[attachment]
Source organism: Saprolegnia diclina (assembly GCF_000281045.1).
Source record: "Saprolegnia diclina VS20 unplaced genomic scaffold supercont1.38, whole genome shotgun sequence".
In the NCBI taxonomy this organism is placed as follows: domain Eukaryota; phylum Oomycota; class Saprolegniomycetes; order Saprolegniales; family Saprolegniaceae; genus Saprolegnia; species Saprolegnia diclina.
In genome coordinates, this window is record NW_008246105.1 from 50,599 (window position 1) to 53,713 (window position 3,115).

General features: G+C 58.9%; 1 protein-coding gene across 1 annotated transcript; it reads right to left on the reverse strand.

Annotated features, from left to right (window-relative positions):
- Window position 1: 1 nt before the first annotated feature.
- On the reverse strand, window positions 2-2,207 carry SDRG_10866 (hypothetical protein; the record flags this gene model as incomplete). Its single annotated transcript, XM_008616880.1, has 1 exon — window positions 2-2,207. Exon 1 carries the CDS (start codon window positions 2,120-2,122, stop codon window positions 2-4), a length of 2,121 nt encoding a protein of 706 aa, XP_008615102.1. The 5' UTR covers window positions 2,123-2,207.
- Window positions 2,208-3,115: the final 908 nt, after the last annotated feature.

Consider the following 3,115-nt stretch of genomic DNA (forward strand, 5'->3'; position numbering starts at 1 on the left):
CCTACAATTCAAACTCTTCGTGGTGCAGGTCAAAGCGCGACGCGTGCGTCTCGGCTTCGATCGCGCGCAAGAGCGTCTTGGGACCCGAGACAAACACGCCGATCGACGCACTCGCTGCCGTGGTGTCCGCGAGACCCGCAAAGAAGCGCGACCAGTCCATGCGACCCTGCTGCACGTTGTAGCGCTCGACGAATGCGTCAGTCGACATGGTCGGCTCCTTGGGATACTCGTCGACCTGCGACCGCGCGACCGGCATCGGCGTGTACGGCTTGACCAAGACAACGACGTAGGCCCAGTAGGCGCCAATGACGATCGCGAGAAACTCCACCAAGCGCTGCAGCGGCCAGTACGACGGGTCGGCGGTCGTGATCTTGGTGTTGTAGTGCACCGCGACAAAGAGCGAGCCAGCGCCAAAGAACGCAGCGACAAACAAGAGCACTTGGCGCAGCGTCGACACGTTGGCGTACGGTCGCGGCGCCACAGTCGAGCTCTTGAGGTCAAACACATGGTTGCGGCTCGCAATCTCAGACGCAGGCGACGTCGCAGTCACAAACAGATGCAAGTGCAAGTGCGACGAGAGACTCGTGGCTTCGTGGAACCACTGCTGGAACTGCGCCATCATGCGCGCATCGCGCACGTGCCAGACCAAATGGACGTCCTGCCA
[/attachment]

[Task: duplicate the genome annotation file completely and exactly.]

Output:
Source organism: Saprolegnia diclina (assembly GCF_000281045.1).
Source record: "Saprolegnia diclina VS20 unplaced genomic scaffold supercont1.38, whole genome shotgun sequence".
In the NCBI taxonomy this organism is placed as follows: domain Eukaryota; phylum Oomycota; class Saprolegniomycetes; order Saprolegniales; family Saprolegniaceae; genus Saprolegnia; species Saprolegnia diclina.
In genome coordinates, this window is record NW_008246105.1 from 50,599 (window position 1) to 53,713 (window position 3,115).

General features: G+C 58.9%; 1 protein-coding gene across 1 annotated transcript; it reads right to left on the reverse strand.

Annotated features, from left to right (window-relative positions):
- Window position 1: 1 nt before the first annotated feature.
- On the reverse strand, window positions 2-2,207 carry SDRG_10866 (hypothetical protein; the record flags this gene model as incomplete). Its single annotated transcript, XM_008616880.1, has 1 exon — window positions 2-2,207. Exon 1 carries the CDS (start codon window positions 2,120-2,122, stop codon window positions 2-4), a length of 2,121 nt encoding a protein of 706 aa, XP_008615102.1. The 5' UTR covers window positions 2,123-2,207.
- Window positions 2,208-3,115: the final 908 nt, after the last annotated feature.

Consider the following 3,115-nt stretch of genomic DNA (forward strand, 5'->3'; position numbering starts at 1 on the left):
CCTACAATTCAAACTCTTCGTGGTGCAGGTCAAAGCGCGACGCGTGCGTCTCGGCTTCGATCGCGCGCAAGAGCGTCTTGGGACCCGAGACAAACACGCCGATCGACGCACTCGCTGCCGTGGTGTCCGCGAGACCCGCAAAGAAGCGCGACCAGTCCATGCGACCCTGCTGCACGTTGTAGCGCTCGACGAATGCGTCAGTCGACATGGTCGGCTCCTTGGGATACTCGTCGACCTGCGACCGCGCGACCGGCATCGGCGTGTACGGCTTGACCAAGACAACGACGTAGGCCCAGTAGGCGCCAATGACGATCGCGAGAAACTCCACCAAGCGCTGCAGCGGCCAGTACGACGGGTCGGCGGTCGTGATCTTGGTGTTGTAGTGCACCGCGACAAAGAGCGAGCCAGCGCCAAAGAACGCAGCGACAAACAAGAGCACTTGGCGCAGCGTCGACACGTTGGCGTACGGTCGCGGCGCCACAGTCGAGCTCTTGAGGTCAAACACATGGTTGCGGCTCGCAATCTCAGACGCAGGCGACGTCGCAGTCACAAACAGATGCAAGTGCAAGTGCGACGAGAGACTCGTGGCTTCGTGGAACCACTGCTGGAACTGCGCCATCATGCGCGCATCGCGCACGTGCCAGACCAAATGGACGTCCTGCCA